Ginkgo Biloba Treatment Rogersville TN

Here are 10 to consider. Ginkgo biloba. Almost universally accepted as an effective treatment for deteriorating memory and early'stage Alzheimer's disease, this age-old herb boasts high levels of antioxidants and enhances blood flow in the brain.

Harry Joseph Stumm III, MD
(423) 787-7090
1410 Tusculum Blvd Ste 2600
Greeneville, TN
Specialties
Neurology
Gender
Male
Education
Medical School: Umdnj-New Jersey Med Sch, Newark Nj 07103
Graduation Year: 1983

Data Provided by:
Ziad Blaik
(423) 638-1913
1107 Temple St
Greeneville, TN
Specialty
Neurology, Alzheimer's Specialist

Dr.Colin Iosso
(865) 546-0157
2020 Kay St #300b
Knoxville, TN
Gender
M
Speciality
Neurologist
General Information
Accepting New Patients: Yes
RateMD Rating
5.0, out of 5 based on 1, reviews.

Data Provided by:
Dr.David Ellison
(901) 495-3006
Saint Francis Hospital-Bartlett, 2986 Kate Bond Road
Memphis, TN
Gender
M
Speciality
Neurologist
General Information
Accepting New Patients: Yes
RateMD Rating
5.0, out of 5 based on 1, reviews.

Data Provided by:
Lawrence P Hartman, MD
(423) 723-0459
135 W Ravine Rd Ste 4-A
Kingsport, TN
Specialties
Neurological Surgery, Aerospace Medicine
Gender
Male
Languages
Spanish
Education
Medical School: Univ Of South Fl Coll Of Med, Tampa Fl 33612
Graduation Year: 1977

Data Provided by:
Jonathan A Turoff
(423) 638-0541
1410 Tusculum Blvd
Greeneville, TN
Specialty
Neurology

Data Provided by:
Steven D Graham MD
(615) 329-0100
2410 Patterson St
Nashville, TN
Specialties
Neurology

Data Provided by:
Steven Allen Sanders, MD
(423) 694-0577
9314 Park West Blvd Ste 200
Knoxville, TN
Specialties
Neurological Surgery
Gender
Male
Education
Medical School: Univ Of Tn, Memphis, Coll Of Med, Memphis Tn 38163
Graduation Year: 1985
Hospital
Hospital: Baptist Hosp Of East Tenn, Knoxville, Tn
Group Practice: Neurosurgery & Spine Conslnts

Data Provided by:
Michael Jacewicz
(901) 259-5340
1211 Union Ave
Memphis, TN
Specialty
Neurology

Data Provided by:
Freedom F Perkins
(901) 448-2300
1910 Nonconnah Blvd
Memphis, TN
Specialty
Pediatric Neurology

Data Provided by:
Data Provided by:

8 Ways to Feed Your Brain

Provided by: 

It really is all in your head—all three pounds and 100 billion neurons of it, that super biocomputer affectionately known as the brain. And now that Americans live, on average, for 78 years (three decades longer than they did in 1900), it doesn’t take, well, a brain surgeon to figure out that nurturing the brain’s health makes perfect sense.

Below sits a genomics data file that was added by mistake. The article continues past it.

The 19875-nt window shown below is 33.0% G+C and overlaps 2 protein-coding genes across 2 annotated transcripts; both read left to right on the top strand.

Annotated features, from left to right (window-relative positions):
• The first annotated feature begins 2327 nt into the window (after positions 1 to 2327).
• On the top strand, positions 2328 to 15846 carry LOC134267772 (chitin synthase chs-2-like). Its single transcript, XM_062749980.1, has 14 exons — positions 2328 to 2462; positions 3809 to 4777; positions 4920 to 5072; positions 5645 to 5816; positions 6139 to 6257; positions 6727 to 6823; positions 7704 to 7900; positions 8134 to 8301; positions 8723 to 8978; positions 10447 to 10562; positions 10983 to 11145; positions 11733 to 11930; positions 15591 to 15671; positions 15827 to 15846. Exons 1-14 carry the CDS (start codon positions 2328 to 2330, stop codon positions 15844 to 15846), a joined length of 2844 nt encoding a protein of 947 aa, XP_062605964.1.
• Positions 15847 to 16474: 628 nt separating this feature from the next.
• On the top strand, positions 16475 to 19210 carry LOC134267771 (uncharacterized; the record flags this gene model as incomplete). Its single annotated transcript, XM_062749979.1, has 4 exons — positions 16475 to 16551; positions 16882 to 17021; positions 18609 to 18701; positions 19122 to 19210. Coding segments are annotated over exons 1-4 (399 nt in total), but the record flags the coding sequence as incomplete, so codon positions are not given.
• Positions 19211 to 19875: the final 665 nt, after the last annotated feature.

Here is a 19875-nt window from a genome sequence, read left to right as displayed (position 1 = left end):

Studies clearly illustrate how lifestyle choices can directly impact the brain’s physiological well-being. Mental stimulation, loving companionship, social interaction, regular exercise, and a healthy diet undoubtedly benefit the brain—and the individual as a whole. Of course, our genes have their own fateful designs, and Father Time ultimately takes his toll—with Alzheimer’s, Parkinson’s, multiple sclerosis, stroke, or depression as the potential fee. Fortunately, a growing body of research suggests that certain natural substances may help protect the brain during aging, along with possibly enhancing its function in the short and long terms. Here are 10 to consider. Ginkgo biloba. Almost universally accepted as an effective treatment for deteriorating memory and early-stage Alzheimer’s disease, this age-old herb boasts high levels of antioxidants and enhances blood flow in the brain.

1. Omega-3 fatty acids

Used to manufacture and maintain cell membranes, omega-3s act as anti-inflammatories and mildly thin the blood. Omega-3s come in three major types: Alpha-linolenic acid (ALA), docosahexaenoic acid (DHA), and eicosapentaenoic acid (EPA). Omega-3s, especially DHA and EPA, may augment brain function by fortifying the myelin sheath, a fatty membrane that covers and insulates each nerve cell. They might also help the blood deliver nutrients directly into neurons. Results from a Harvard Medical School-McLean Hospital study found that DHA/EPA supplements significantly reduced depression and mania in bipolar-disorder patients. Dosage: 200 mg to 2 grams/day.

2. Coenzyme Q10 (CoQ10)

CoQ10 activates specific enzymes in the “powerhouses” of cells, the mitochondria, to produce adenosine triphosphate (ATP), the cells’ primary energy source. Then, in its role as an antioxidant, it helps neutralize the free radicals that get created during ATP production. Scientists from University of California, San Diego School of Medicine demonstrated that Parkinson’s patients had lower levels of CoQ10 than healthy controls, possibly indicating diminished ATP production in the patients’ brains. The research also showed that CoQ10 supplements actually slowed the functional decline of early-stage Parkinson’s. Dosage: 30 mg to 200 mg/day.

Acetyl-L-Carnitine (ALC)

Acetyl-L-carnitine (ALC helps deliver long-chain fatty acids into the nerve cells’ mitochondria for ATP production and acts as a potent antioxidant. Recent research suggests that levels of ALC decrease with age, which may lead to decreased ATP production and free-radical stress in neurons, potential factors in the loss of mental acuity or age-related demen...

Copyright 1999-2009 Natural Solutions: Vibrant Health, Balanced Living/Alternative Medicine/InnoVisi...